Kalimantan is the Indonesian part of the island of Borneo, the third largest island in the world. The Indonesian part covers around 580,000 km2 (225,000 sq mi) although the vast area is home to only 12 million people, so most of the area, particularly the interior, is very sparsely populated. The vast rainforests in Kalimantan are some of the most bio-diverse areas in the world.
|Central Kalimantan (Kalimantan Tengah) |
|East Kalimantan (Kalimantan Timur) |
also including the province of North Kalimantan (Kalimantan Utara)
|South Kalimantan (Kalimantan Selatan) |
|West Kalimantan (Kalimantan Barat) |
- 1 Balikpapan — is called Oil City in Indonesia, because most of the major oil & gas companies have offices there. The cost of living in Balikpapan is high because it is difficult to find vegetables & fresh meat. The temperature fluctuates between 28C and 32C.
- 2 Banjarmasin — the biggest city in Kalimantan. Famous for its floating market.
- 3 Palangkaraya — capital of Central Kalimantan
- 4 Pontianak — capital and culinary centre of West Kalimantan
- 5 Samarinda — capital of East Kalimantan
- 6 Tarakan — an inshore island and the largest city of North Kalimantan
- 1 Derawan — an offshore island with diving and marine attractions
- 2 Gunung Palung National Park
- 3 Loksado — the gateway to Meratus mountainous range
- 4 Tanjung Puting National Park — home of the famous Bornean Orangutan
Flora and fauna
The Borneo rainforest is 130 million years old, making it one of the oldest rainforests in the world and 70 million years older than the Amazon rainforest. Borneo is very rich in biodiversity compared to many other areas. There are about 15,000 species of flowering plants with 3,000 species of trees, 221 species of mammals and 420 species of birds. Subject to mass deforestation, the remaining Borneo rainforest is one of the only remaining natural habitats for the endangered Bornean orangutan. It is also an important refuge for many endemic forest species, as the Asian elephant, the Sumatran rhinoceros, the Bornean clouded leopard, and the Dayak fruit bat.
|Climate chart (explanation)|
Kalimantan has an equatorial climate, with the average temperature ranging between 23 and 31°C. The island has a high annual precipitation, around 300 mm per year, with a light rainy season between March and May, and a more intense one between November and January. Precipitation levels are however considerably lower than in many neighbouring parts of Indonesia.
There are 74 living languages spoken in Kalimantan. Indonesian is the official language, while the Banjar language serves as a lingua franca on much of the island except in West Kalimantan, where Malay is more popular. Other major languages include Dayak (Bornean) and a number of dialects related to the Chinese Hakka and Minnan (Teochew) languages.
There are several international airports in Kalimantan, with connections to and from Singapore and Malaysia. In addition, there is a wide array of flight connections to and from other Indonesian islands, mainly Java.
- Sultan Aji Muhammad Sulaiman International Airport (BPN IATA) near Balikpapan is the primary airport on the Indonesian side, with international flights from Singapore (Silk Air), and domestic flights from many Indonesian cities. It is the second busiest airport in central/east Indonesia, after Sultan Hasanuddin International Airport in [[Makassar]].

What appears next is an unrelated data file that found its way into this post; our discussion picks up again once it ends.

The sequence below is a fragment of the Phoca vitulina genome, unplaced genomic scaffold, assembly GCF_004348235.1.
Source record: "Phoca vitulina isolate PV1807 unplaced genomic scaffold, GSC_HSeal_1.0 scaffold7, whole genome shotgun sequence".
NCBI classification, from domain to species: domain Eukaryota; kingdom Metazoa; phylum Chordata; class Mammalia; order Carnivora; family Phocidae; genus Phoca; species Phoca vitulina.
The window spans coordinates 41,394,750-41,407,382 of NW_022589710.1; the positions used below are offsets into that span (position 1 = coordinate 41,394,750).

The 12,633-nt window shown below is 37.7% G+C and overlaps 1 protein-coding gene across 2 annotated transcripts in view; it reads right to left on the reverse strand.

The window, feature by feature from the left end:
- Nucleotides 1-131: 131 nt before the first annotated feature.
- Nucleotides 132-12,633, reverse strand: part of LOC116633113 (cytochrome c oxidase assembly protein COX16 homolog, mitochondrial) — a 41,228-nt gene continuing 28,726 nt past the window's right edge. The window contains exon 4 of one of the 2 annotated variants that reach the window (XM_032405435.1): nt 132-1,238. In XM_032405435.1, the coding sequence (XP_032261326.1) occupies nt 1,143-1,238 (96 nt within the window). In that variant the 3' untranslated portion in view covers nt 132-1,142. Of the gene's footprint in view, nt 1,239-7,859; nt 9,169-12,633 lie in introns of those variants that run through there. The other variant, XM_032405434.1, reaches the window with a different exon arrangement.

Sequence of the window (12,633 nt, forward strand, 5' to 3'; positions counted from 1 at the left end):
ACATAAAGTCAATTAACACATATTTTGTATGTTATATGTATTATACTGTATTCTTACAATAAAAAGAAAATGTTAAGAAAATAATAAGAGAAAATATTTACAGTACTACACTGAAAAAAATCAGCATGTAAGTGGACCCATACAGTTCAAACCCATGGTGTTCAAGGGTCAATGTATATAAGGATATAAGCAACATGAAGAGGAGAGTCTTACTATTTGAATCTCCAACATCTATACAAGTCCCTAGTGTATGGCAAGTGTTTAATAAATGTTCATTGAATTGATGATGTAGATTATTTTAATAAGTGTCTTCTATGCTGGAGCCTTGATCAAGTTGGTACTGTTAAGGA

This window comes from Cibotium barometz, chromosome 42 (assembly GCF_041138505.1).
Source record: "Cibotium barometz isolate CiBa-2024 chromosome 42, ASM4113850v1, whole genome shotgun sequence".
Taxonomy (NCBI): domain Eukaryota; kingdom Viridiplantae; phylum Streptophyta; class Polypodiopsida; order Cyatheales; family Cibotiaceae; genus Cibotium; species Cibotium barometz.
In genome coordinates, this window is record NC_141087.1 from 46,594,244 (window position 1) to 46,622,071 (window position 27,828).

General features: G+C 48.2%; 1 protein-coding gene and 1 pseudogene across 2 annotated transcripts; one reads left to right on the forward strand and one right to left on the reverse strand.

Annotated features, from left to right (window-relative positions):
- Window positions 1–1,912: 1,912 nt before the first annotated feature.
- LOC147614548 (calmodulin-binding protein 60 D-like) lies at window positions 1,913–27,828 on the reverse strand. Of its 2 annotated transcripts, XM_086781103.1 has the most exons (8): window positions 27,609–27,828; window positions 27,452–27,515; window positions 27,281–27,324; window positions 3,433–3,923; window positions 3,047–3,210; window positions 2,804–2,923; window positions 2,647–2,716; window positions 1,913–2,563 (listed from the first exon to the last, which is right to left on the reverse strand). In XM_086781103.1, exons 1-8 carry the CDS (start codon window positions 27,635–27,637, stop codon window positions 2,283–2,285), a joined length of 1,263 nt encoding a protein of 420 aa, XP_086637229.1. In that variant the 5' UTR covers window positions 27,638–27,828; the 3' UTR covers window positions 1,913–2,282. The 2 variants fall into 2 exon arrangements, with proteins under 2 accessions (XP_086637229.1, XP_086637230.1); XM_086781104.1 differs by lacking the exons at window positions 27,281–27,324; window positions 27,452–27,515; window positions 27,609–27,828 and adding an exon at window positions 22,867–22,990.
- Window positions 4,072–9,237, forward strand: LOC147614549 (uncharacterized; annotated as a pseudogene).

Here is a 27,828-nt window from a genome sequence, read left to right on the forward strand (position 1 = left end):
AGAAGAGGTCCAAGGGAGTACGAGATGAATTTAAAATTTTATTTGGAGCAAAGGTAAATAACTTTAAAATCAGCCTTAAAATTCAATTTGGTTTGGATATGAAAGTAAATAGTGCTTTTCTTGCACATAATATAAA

- Syamsudin Noor Airport (BDJ IATA) near Banjarmasin is a regional airport located in South Kalimantan, with good connections to destinations throughout Kalimantan and Java.
- Supadio Airport (PNK IATA) near Pontianak is the main airport of West Kalimantan, with international flights from Kuala Lumpur (AirAsia) and Kuching (Xpress Air), and domestic flights from Medan and the main cities of Java.
- Juwata International Airport (TRK IATA) near Tarakan servers the northeast of Kalimantan, with international flights from Kota Kinabalu (MASwings) as well as a range of domestic destinations.
- Also the airports of Berau/Derawan (BEJ IATA), Pangkalan Bun (PKN IATA), Ketapang (KTG IATA), Sampit (SMQ IATA), Palangkaraya (PKY IATA) serve destinations on Java island.
The only formal way to enter Kalimantan by land from Malaysia is at the Entikong-Tebedu crossing between West Kalimantan and Sarawak. As the crossing is listed only as a visa-free entry point, nationalities who do not qualify for this will have to apply for visas beforehand. Read more about this in the article about the trip from Pontianak to Kuching or vice versa.
Domestic ferry connections to several ports of Kalimantan (Pontianak, Ketapang, Kumai, Sampit, Banjarmasin, Batulicin, Balikpapan, Samarinda, Tarakan, and Nunukan) are operated by PELNI. In almost all cases it is advisable for tourists to fly instead, except perhaps for trips to Kalimantan from relatively nearby islands such as Bangka-Belitung and the Riau Islands.
Distances on Kalimantan are long and public transport is spotty and expensive. The easiest option may well be to book an arranged tour.
Most diving activities takes place in the Berau Archipelago in the Celebes sea, around the islands of Derawan, Sangaliki and Manatua in East Kalimantan, there are also some less visited dive sites in West Kalimantan, these include Batu Payung and Radayan island in the vicinity of Singkawang and Karimata islands reserve further south, some 100 kilometers of the coast from Ketapang.